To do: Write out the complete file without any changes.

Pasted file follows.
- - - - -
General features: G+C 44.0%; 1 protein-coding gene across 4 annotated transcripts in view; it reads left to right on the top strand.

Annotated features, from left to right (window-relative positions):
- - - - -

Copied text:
General features: G+C 44.0%; 1 protein-coding gene across 4 annotated transcripts in view; it reads left to right on the top strand.

Annotated features, from left to right (window-relative positions):